Everything All at Once by Stephanie Catudal is a book about parallels. It tells the story of her father’s death from lung cancer when she was a girl and her husband’s diagnosis from the same disease later in life. In a split story, she shows us that how life has a way of replaying the lessons we need to learn until we are ready to learn from them.
How much fiction can a memoir include? How much truth belongs in fiction? I don’t know the answer, but I love books that make me think about the divide between the two. My latest read, The Hero of this Book, by Elizabeth McCracken is filed under fiction, but has a lot to say about memoir.
I was fortunate enough to receive an advanced reader copy (ARC) of Gayle Brandeis’ new book, Drawing Breath: Essays on Writing, the Body, and Loss. I was excited to read this book, having read Brandeis’ memoir The Art of Misdiagnosis.
After years of pressuring myself to create the perfect SMART writing goals, I was pretty proud of myself. Except, the only thing was I was accomplishing was driving myself crazy. I was too goal-oriented.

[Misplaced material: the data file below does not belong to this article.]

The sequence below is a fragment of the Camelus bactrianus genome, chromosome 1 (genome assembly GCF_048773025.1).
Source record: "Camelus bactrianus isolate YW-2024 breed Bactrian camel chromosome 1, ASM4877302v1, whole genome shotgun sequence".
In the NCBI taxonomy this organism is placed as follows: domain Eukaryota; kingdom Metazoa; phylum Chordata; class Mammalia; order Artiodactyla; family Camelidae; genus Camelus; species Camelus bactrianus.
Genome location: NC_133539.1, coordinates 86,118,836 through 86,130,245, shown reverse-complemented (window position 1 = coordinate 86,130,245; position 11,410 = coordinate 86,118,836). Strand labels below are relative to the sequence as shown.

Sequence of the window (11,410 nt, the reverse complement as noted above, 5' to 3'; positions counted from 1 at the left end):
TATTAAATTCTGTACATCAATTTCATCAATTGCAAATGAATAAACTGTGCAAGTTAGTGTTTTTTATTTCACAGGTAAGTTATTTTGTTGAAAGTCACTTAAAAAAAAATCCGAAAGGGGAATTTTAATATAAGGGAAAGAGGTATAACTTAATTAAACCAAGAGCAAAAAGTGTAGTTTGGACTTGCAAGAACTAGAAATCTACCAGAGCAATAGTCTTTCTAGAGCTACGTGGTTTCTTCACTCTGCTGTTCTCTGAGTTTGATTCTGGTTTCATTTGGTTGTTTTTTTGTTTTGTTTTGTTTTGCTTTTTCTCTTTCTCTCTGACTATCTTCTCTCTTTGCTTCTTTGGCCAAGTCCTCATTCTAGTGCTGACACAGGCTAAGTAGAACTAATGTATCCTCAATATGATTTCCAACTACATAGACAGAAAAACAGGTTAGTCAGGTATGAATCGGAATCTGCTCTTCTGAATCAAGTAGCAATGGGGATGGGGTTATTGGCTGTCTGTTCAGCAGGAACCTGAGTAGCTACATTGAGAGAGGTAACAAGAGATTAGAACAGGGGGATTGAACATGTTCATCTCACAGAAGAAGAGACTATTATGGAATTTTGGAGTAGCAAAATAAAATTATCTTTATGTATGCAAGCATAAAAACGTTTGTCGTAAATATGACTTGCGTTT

I’ve acquired a lot of ephemera over the past year. When my mom moved out of the house I grew up in, I became the family archivist. Which is why I recently needed to clean out my office. I started with the pile of literary magazines.
I recently joined the American Migraine Foundation (AMF) Emerging Advocates program. The AMF developed this program to mobilize people with migraine and support advocacy efforts to fight stigma of the disease. As part of the program, I have been getting training about migraine and advocacy.
Dealing with a chronic disease like migraine can be tough. I sometimes feel like a real baby for just not pushing through the pain. Yet, this isn’t the kind of thing that is easily ignored.
I’ve been studying first lines and first pages of memoirs. I’ve rewritten mine at least a million times. Well, maybe not that many, but at least many times as I’ve rewritten the intro for this blog. We all know that openings matter. People need to be wowed to keep reading.
Ask a writer why they write and you’ll get a thousan answers or at least a thousand essays. I’ve written nearly that many responses to this age-old question since I started writing as a hobby maybe 20 years ago.
Leigh Stein is my role model, despite being 10 years younger than me. I adore her the way I assume younger women worship Instagram influencers. Her work has appeared in the New York Times, the New Yorker, the Washington Post, and every other publication worth writing for, was co-founder of Out of the Binders/BinderCon, is a memoir and fiction writer, and coaches other writers.